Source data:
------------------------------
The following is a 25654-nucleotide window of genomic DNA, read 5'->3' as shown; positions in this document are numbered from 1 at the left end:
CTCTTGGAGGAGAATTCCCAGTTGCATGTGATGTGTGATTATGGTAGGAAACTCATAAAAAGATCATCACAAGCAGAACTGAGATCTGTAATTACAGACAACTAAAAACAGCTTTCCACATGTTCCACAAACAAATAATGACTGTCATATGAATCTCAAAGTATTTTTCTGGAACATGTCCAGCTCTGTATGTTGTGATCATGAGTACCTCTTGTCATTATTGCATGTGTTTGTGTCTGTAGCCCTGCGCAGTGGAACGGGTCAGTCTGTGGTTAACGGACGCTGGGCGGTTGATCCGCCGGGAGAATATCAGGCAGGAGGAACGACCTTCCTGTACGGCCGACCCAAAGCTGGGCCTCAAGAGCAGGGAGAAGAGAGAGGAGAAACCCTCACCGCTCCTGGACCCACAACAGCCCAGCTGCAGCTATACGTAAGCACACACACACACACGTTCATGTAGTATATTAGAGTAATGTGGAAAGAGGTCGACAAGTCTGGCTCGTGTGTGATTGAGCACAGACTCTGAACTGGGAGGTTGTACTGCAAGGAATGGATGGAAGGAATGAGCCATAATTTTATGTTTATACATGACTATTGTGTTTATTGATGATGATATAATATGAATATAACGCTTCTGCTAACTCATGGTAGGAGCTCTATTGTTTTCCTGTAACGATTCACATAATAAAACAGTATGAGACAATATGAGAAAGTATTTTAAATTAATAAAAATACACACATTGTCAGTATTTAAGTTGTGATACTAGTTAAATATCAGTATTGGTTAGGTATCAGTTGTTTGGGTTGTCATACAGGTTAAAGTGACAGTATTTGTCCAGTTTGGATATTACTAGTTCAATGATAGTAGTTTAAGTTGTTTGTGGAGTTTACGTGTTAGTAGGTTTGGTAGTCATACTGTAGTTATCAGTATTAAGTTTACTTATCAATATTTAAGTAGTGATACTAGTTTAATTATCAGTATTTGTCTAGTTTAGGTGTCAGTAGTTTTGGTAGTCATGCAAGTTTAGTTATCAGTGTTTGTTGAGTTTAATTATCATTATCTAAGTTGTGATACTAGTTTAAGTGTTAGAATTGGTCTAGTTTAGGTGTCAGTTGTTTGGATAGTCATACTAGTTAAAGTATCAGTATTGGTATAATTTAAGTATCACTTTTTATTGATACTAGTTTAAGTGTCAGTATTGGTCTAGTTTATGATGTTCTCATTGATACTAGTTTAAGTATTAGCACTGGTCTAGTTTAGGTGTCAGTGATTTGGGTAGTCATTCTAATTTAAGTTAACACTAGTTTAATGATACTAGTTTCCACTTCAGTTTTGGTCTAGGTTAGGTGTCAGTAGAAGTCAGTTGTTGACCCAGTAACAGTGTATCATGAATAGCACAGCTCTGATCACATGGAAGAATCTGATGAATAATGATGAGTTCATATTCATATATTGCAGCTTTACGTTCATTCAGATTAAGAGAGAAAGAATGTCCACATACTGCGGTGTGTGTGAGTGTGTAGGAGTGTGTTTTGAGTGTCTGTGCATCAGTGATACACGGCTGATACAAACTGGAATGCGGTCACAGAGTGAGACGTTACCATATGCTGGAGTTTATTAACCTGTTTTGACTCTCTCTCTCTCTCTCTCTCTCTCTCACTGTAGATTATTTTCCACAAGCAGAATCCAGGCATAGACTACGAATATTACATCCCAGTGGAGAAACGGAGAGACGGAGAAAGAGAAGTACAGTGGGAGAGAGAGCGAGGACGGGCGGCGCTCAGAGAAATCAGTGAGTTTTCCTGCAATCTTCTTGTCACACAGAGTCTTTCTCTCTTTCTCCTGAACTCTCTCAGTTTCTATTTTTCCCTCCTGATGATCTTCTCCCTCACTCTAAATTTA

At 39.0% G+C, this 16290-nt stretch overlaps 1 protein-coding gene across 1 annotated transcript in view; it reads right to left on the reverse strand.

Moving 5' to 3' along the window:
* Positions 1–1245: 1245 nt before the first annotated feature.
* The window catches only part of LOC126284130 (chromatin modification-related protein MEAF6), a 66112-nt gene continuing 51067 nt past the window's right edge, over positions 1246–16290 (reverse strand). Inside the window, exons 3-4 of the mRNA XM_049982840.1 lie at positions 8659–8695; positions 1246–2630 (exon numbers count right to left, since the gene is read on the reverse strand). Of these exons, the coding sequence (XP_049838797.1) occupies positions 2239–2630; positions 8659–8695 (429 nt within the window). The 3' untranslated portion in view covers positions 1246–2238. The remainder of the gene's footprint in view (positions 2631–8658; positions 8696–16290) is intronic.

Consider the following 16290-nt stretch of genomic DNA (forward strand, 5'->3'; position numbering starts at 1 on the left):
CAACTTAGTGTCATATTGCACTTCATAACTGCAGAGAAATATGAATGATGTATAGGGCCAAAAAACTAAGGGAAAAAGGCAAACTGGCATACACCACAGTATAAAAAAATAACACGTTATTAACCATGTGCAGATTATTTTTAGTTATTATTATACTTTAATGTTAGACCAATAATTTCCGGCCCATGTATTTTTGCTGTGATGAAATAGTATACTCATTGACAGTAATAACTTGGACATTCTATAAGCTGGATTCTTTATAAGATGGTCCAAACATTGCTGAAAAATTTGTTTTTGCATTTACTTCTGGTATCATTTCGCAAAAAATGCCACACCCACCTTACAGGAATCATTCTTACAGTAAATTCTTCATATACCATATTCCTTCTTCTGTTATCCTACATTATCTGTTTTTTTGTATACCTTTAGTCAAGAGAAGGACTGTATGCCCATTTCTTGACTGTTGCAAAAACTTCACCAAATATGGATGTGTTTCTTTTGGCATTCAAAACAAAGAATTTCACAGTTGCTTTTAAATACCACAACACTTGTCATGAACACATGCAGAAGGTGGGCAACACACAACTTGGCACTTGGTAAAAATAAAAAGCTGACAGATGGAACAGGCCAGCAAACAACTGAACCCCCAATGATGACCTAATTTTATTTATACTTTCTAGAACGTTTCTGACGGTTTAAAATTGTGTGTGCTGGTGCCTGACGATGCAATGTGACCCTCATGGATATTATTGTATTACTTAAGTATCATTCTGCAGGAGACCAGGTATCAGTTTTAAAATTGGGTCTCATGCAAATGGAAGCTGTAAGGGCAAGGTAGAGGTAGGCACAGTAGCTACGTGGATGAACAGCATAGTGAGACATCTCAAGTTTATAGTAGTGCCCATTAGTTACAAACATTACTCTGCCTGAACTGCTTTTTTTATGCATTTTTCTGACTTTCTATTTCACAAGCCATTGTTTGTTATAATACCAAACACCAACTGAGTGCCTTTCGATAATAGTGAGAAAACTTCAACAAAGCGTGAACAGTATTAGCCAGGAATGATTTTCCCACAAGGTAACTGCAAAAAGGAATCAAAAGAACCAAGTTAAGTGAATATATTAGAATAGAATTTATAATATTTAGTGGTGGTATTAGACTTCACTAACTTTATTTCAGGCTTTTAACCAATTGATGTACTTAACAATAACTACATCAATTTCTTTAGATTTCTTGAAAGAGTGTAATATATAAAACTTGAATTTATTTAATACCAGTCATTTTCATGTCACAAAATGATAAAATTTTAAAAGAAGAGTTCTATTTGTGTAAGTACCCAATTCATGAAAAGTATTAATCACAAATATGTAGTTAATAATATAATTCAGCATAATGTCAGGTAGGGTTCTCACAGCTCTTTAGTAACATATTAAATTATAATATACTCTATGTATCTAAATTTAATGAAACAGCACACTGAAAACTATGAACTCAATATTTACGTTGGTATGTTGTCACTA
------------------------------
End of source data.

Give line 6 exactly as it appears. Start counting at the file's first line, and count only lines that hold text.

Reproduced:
* The window catches only part of LOC126284130 (chromatin modification-related protein MEAF6), a 66112-nt gene continuing 51067 nt past the window's right edge, over positions 1246–16290 (reverse strand). Inside the window, exons 3-4 of the mRNA XM_049982840.1 lie at positions 8659–8695; positions 1246–2630 (exon numbers count right to left, since the gene is read on the reverse strand). Of these exons, the coding sequence (XP_049838797.1) occupies positions 2239–2630; positions 8659–8695 (429 nt within the window). The 3' untranslated portion in view covers positions 1246–2238. The remainder of the gene's footprint in view (positions 2631–8658; positions 8696–16290) is intronic.